|Lauda: The Untold Story|
|DVD, 90 minutes|
|© 2015 Hannes Schalle, distributed by Defiant Screen Entertainment|
Formula 1 fans have been spoiled with a recent influx of motorsport films and documentaries in recent years. We’ve enjoyed the magnificent and Oscar-worthy Senna, Ron Howard’s visually stunning portrayal of the Hunta-Lauda rivalry in Rush, the remastered Stanley Kubrick-made documentary Weekend of a Champion about Jackie Stewart, and the insightful history of Formula 1’s road to improved driver safety in 1: Life on the Limit.
The latest addition to the list is Austrian film-maker Hannes M. Schalle’s documentary Lauda: The Untold Story. The 90-minute documentary takes a closer look at the three-time World Champion’s dreadful crash at the 1976 German Grand Prix and the Nürburgring Nordschleife, and subsequently how it has shaped the sport’s approach to improved safety standards.
Here is a trailer of Lauda: The Untold Story…
The film covers much of the same ground as Ron Howard’s Rush, which had a number of accusations about the accuracy of its storyline despite a superb portrayal by the actor Daniel Brühl. In Lauda’s case, however, it is the use of real-life footage – some of it never previously seen – and reflective interviews with a number of Lauda’s contemporaries that allow it to provide a significant point of difference to fans of the 2013 feature film.
Schalle takes a slightly unusual approach of splitting the documentary into five distinct chapters. The first opens with the shocking crash at the Nordschleife, preceding the second chapter which focuses on Lauda’s rise from a being a humble burger to a global superstar who clinched the 1975 World Championship title.
The third chapter – the film’s most interesting segment – examined the immediate aftermath of the accident and Lauda’s recovery, through to his amazing comeback at Monza just 33 days later. This swells with previously-unseen footage that is sure to grab the attention of even the most knowledgeable of Formula 1 fans, and Lauda’s comments about his treatment by the press were particularly compelling.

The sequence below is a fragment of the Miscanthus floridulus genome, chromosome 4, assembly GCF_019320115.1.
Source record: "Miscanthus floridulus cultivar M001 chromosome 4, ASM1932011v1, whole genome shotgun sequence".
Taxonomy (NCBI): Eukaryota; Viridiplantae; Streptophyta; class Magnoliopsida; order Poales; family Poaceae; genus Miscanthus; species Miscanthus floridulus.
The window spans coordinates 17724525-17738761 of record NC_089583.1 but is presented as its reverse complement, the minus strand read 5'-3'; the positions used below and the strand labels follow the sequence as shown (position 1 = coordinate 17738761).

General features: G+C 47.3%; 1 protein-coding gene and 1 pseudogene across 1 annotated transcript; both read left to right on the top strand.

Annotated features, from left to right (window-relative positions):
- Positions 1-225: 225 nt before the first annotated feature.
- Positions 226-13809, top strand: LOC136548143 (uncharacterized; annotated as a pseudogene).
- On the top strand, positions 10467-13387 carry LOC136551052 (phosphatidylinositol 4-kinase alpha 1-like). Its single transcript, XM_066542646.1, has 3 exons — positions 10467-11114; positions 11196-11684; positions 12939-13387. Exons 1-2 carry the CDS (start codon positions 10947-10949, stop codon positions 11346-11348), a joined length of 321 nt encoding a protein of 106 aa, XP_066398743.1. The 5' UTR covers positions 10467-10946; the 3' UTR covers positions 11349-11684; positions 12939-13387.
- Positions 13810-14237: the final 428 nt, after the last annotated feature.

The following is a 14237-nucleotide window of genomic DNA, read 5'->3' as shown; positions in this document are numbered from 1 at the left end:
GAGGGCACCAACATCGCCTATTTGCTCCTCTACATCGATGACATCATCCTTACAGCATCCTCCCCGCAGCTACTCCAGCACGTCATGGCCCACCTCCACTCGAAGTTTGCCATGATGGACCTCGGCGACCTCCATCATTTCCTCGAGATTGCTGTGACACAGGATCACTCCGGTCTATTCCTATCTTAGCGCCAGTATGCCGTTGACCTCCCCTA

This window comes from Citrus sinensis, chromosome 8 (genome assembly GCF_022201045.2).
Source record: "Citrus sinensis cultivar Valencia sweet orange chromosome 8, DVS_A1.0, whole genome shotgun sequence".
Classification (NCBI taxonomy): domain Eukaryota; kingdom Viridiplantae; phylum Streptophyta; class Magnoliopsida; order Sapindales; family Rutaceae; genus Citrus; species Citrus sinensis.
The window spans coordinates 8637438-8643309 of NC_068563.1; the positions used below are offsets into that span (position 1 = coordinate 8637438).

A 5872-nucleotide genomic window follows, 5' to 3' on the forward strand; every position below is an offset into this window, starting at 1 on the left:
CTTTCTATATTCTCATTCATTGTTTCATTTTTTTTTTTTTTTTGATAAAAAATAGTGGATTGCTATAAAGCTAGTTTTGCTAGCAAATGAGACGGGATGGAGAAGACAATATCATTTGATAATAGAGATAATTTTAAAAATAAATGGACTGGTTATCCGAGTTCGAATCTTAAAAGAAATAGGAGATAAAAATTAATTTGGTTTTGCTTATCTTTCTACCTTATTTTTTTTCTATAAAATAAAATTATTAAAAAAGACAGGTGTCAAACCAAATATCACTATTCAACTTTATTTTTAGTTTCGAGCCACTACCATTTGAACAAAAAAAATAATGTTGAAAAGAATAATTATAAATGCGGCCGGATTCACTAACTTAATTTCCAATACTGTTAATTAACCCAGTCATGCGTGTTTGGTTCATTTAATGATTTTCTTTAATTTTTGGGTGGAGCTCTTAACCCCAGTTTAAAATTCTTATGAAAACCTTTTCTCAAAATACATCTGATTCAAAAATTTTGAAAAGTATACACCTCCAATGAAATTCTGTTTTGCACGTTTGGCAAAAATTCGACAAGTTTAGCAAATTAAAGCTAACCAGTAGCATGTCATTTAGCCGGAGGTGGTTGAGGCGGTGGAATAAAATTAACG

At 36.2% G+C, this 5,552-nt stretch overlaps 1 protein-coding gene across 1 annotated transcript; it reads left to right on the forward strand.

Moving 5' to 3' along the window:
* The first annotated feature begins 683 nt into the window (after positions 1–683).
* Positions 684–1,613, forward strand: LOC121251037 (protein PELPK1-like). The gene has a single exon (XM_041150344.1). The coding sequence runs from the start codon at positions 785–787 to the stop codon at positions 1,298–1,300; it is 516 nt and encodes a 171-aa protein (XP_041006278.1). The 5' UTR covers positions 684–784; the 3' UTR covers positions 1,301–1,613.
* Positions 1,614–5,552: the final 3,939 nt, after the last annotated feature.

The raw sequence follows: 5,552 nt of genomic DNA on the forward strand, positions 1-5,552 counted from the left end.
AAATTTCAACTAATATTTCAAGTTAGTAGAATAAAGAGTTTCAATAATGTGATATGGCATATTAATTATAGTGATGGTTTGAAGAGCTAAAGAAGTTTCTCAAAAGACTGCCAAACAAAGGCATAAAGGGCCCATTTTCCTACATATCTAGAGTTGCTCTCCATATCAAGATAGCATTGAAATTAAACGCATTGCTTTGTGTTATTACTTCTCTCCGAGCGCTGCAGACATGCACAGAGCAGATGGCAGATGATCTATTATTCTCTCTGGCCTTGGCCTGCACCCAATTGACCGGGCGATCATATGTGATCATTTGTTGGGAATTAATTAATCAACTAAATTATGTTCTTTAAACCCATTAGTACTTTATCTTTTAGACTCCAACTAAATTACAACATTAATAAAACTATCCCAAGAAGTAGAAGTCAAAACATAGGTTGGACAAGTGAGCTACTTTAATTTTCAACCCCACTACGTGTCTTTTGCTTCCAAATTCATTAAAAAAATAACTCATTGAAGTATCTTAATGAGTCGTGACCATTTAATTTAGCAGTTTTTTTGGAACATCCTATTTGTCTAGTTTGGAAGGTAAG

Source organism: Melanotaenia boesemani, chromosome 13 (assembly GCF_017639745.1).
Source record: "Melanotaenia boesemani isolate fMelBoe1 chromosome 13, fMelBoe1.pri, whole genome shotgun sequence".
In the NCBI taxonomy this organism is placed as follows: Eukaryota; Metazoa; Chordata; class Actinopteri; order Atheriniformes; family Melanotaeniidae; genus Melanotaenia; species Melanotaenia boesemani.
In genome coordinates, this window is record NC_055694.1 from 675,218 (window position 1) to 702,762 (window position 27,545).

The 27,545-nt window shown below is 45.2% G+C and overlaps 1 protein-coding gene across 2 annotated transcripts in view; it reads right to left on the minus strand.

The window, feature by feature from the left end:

Missing from this segment is what happened after: the climactic season finale at Mt Fuji where Lauda withdrew from the race after just one lap (handing the title to James Hunt), as well as his rise to two further World Championships before retiring in 1985 and going on to become a successful airline magnate and, today, a director on the Mercedes Formula 1 team. That is packaged into the documentary’s final chapter, but at just five minutes long before the final credits roll, it feels like a bit of an afterthought.
The fourth chapter – which comprises almost half of the film’s 90-minute duration – is spent somewhat tailgating the concept of 1: Life on the Limit and its theme of how the sport has improved driver safety. The initial investigations of early 20th century motorsport are interesting, but the film rapidly loses its way with a number of Mercedes-produced segments that explain the advents of modern Formula 1 machinery.
These vignettes are clearly made as ‘filler’ pieces for TV broadcasters to use in pre-race build-ups and, while trying to be relevant, feel clearly out of place in contrast to the rest of the film. This feels like a major opportunity missed: given Lauda’s connections at Mercedes and that he is the subject of the film, there was a great opportunity to custom-produce these features with Lauda as the central focus. It feels like the focus of the film – Niki Lauda himself – got lost in this stage of the film.
Schalle and his team deserve enormous credit for the breadth and depth of source material they summoned in focusing on the lead-up to and immediate aftermath of Lauda’s accident, but the final package lacks the polish needed to make this a ‘must watch’ documentary for your more casual Formula 1 fans.
Lauda: The Untold Story is currently available at major DVD resellers. Our review copy was kindly provided to us by Defiant Screen Entertainment Australia.